The Western Cape is still in the midst of a devastating drought. Dam levels are currently at 36% of their storage capacity, with last week seeing a 0.1% drop.

Weather scientist Cobus Olivier has said that the Western Cape will most likely not see a drop of rain, at least until March.

Cape Town’s weather predictions aren’t seeing any rainfall for the whole of December.

Source: AccuWeather

Olivier says the Cape won’t benefit from the weather phenomenon known as ‘La Niña’. La Niña is a coupled ocean-atmosphere phenomenon. During this period a sea surface temperature across the equatorial Eastern Central Pacific Ocean will be lower than normal by 3 – 5°C.

He says it will instead increase showers over summer rainfall areas of the country.

Carolyn Roberts of the UK-based Knowledge Transfer Network believes droughts creep up and develop over a period of time – but adds that very often droughts end suddenly with heavy rains.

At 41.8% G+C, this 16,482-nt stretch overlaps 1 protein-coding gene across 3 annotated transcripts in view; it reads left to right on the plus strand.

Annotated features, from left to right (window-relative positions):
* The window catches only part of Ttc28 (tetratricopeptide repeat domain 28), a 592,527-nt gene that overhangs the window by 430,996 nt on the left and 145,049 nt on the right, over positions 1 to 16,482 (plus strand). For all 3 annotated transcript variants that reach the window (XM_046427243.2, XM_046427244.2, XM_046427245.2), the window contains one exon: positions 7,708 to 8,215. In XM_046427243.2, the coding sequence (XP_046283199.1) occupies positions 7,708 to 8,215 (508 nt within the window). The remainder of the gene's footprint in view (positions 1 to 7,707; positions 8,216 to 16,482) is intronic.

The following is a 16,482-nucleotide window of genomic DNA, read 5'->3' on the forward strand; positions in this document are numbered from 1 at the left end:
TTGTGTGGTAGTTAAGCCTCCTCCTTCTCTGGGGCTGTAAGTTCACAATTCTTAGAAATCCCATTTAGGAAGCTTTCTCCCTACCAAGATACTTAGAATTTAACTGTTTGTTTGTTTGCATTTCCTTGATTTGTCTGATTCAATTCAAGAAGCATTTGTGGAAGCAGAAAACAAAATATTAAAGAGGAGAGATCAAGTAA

The City of Cape Town will be using the Atlantic-Silwerstroom Aquifer, the Cape Flats Aquifer, and Table Mountain Group Aquifer to supplement surface water.

The city will turn off taps when dam levels reach 13%, says Cape Town Mayor Patricia de Lille.

Photography Andreas Eiselen/HM Images

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Nikki Louw

Nikki Louw is an avid food eater and wine drinker with a passion for writing about it too. She's a creative by heart, with a love for visual arts and feature writing, which she applies everyday in covering culture, art and food and drink pieces. She also enjoys writing trending news pieces and exploring topics such as gender issues and social consciousness. Outside of the Journalism realm, Nikki tries her hand at painting and drawing. She has a collection of unfinished canvases and completed oil paintings alike, stacking up in the corner of her bedroom.